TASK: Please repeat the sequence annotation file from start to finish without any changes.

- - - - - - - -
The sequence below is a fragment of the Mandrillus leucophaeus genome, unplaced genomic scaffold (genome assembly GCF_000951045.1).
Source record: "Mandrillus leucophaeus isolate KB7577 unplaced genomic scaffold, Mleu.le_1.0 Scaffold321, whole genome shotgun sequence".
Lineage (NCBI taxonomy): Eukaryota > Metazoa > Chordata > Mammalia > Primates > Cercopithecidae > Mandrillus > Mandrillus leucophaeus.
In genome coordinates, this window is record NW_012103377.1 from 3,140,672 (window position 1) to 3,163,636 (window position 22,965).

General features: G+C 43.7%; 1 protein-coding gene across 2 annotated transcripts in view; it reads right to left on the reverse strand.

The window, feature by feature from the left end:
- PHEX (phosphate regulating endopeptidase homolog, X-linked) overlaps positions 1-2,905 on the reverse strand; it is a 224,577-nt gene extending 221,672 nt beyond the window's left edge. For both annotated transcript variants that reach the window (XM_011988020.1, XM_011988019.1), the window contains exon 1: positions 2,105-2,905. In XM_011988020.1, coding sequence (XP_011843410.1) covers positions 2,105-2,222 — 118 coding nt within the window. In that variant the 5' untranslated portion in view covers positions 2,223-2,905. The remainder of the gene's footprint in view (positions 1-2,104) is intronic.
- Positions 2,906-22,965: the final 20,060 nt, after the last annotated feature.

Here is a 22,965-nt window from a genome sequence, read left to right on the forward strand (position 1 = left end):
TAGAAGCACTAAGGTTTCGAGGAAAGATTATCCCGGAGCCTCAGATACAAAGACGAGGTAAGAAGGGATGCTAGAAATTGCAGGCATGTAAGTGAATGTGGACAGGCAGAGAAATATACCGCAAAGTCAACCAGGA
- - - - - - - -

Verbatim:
The sequence below is a fragment of the Mandrillus leucophaeus genome, unplaced genomic scaffold (genome assembly GCF_000951045.1).
Source record: "Mandrillus leucophaeus isolate KB7577 unplaced genomic scaffold, Mleu.le_1.0 Scaffold321, whole genome shotgun sequence".
Lineage (NCBI taxonomy): Eukaryota > Metazoa > Chordata > Mammalia > Primates > Cercopithecidae > Mandrillus > Mandrillus leucophaeus.
In genome coordinates, this window is record NW_012103377.1 from 3,140,672 (window position 1) to 3,163,636 (window position 22,965).

General features: G+C 43.7%; 1 protein-coding gene across 2 annotated transcripts in view; it reads right to left on the reverse strand.

The window, feature by feature from the left end:
- PHEX (phosphate regulating endopeptidase homolog, X-linked) overlaps positions 1-2,905 on the reverse strand; it is a 224,577-nt gene extending 221,672 nt beyond the window's left edge. For both annotated transcript variants that reach the window (XM_011988020.1, XM_011988019.1), the window contains exon 1: positions 2,105-2,905. In XM_011988020.1, coding sequence (XP_011843410.1) covers positions 2,105-2,222 — 118 coding nt within the window. In that variant the 5' untranslated portion in view covers positions 2,223-2,905. The remainder of the gene's footprint in view (positions 1-2,104) is intronic.
- Positions 2,906-22,965: the final 20,060 nt, after the last annotated feature.

Here is a 22,965-nt window from a genome sequence, read left to right on the forward strand (position 1 = left end):
TAGAAGCACTAAGGTTTCGAGGAAAGATTATCCCGGAGCCTCAGATACAAAGACGAGGTAAGAAGGGATGCTAGAAATTGCAGGCATGTAAGTGAATGTGGACAGGCAGAGAAATATACCGCAAAGTCAACCAGGA